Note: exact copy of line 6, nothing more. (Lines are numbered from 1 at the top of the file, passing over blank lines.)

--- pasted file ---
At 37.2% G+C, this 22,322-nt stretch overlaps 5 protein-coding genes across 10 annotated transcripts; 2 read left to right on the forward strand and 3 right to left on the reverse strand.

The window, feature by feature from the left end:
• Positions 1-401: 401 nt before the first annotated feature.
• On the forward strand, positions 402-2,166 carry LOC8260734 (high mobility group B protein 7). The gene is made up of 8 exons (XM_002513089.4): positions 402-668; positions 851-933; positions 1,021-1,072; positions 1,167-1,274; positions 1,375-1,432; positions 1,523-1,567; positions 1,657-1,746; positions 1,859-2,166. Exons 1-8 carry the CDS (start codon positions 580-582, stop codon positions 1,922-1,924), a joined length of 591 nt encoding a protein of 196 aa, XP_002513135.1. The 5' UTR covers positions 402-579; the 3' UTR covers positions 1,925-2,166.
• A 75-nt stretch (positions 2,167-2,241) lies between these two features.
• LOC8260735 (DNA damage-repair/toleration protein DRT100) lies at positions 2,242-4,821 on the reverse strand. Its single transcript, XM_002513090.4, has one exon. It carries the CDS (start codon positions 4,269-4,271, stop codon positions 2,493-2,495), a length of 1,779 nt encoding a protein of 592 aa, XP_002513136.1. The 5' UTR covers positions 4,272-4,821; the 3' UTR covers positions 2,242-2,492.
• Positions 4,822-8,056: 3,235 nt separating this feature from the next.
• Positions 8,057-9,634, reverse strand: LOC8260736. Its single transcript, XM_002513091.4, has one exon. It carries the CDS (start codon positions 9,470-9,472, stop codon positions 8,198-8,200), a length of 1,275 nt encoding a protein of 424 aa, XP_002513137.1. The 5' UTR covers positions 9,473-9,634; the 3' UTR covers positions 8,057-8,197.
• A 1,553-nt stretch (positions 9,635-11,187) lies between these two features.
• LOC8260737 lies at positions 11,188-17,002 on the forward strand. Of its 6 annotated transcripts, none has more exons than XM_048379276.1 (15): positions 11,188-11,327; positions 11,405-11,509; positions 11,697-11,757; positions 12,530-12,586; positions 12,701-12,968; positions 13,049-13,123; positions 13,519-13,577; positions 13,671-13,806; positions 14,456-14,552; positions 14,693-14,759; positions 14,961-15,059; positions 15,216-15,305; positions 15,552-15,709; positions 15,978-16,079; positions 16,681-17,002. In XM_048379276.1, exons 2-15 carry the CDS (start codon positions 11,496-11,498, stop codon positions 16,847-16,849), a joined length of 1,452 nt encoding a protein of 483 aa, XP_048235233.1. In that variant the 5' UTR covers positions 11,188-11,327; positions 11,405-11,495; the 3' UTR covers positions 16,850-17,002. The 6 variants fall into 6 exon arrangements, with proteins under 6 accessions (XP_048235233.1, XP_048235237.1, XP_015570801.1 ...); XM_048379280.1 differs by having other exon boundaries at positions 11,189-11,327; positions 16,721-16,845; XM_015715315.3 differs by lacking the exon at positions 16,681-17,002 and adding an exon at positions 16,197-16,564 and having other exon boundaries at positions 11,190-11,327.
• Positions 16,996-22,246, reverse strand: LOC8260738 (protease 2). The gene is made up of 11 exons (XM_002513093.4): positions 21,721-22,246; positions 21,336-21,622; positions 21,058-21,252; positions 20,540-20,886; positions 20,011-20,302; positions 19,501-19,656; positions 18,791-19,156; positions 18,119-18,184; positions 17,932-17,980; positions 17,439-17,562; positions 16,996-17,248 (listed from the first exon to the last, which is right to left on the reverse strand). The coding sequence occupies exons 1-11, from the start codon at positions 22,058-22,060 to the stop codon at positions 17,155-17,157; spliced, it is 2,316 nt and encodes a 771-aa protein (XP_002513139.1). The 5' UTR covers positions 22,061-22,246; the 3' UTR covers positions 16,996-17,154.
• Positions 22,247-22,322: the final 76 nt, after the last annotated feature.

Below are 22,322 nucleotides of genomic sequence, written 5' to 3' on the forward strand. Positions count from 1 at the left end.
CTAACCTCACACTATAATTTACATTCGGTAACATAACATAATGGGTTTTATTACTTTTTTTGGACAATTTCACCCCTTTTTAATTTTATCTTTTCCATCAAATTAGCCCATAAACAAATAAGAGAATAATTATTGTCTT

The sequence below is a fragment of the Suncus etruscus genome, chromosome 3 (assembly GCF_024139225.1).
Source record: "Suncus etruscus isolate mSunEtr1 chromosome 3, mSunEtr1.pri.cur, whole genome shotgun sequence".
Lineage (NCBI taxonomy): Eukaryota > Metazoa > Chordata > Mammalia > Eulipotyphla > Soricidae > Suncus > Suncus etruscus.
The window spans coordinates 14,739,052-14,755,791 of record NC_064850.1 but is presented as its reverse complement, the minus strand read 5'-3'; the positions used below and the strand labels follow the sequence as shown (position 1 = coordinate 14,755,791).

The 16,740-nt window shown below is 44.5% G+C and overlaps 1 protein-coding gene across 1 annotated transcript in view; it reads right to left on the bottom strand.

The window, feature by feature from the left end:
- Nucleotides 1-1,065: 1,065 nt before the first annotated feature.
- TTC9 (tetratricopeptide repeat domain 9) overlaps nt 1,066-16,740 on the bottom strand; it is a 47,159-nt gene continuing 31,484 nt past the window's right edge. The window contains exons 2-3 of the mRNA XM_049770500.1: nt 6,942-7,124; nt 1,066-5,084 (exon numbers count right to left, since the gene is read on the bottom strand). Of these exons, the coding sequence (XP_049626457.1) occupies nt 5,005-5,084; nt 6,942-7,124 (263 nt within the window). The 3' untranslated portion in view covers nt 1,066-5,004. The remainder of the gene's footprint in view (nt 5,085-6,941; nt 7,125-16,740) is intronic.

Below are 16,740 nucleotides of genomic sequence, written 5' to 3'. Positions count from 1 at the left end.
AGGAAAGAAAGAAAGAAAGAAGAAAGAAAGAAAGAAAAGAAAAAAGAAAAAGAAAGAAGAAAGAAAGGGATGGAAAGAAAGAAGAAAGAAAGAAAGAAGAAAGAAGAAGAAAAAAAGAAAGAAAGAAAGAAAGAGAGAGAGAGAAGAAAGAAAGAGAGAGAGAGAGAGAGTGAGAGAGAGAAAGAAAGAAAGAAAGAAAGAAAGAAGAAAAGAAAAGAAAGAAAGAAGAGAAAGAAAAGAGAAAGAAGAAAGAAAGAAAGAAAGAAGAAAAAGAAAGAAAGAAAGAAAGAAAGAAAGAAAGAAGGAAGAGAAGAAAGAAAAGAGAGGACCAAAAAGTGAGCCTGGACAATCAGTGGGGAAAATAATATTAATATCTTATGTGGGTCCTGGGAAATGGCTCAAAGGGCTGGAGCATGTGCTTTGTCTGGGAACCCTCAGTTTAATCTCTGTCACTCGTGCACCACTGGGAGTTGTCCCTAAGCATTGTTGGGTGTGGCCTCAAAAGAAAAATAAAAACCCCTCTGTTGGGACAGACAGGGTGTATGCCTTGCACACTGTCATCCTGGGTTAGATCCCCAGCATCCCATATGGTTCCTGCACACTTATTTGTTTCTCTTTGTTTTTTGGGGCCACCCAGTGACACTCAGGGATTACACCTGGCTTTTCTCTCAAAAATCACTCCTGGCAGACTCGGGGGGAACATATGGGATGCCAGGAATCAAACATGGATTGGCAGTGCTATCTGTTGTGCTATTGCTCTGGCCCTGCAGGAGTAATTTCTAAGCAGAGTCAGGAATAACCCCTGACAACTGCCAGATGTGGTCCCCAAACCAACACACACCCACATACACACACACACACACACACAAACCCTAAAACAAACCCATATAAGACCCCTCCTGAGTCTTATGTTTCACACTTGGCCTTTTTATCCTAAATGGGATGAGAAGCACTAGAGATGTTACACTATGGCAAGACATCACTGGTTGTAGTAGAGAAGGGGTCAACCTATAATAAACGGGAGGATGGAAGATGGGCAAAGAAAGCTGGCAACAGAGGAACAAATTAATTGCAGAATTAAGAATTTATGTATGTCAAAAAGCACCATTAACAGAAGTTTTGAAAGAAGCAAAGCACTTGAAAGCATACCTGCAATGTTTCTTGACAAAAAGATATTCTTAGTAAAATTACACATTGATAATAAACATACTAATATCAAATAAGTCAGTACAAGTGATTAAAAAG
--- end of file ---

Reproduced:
• LOC8260735 (DNA damage-repair/toleration protein DRT100) lies at positions 2,242-4,821 on the reverse strand. Its single transcript, XM_002513090.4, has one exon. It carries the CDS (start codon positions 4,269-4,271, stop codon positions 2,493-2,495), a length of 1,779 nt encoding a protein of 592 aa, XP_002513136.1. The 5' UTR covers positions 4,272-4,821; the 3' UTR covers positions 2,242-2,492.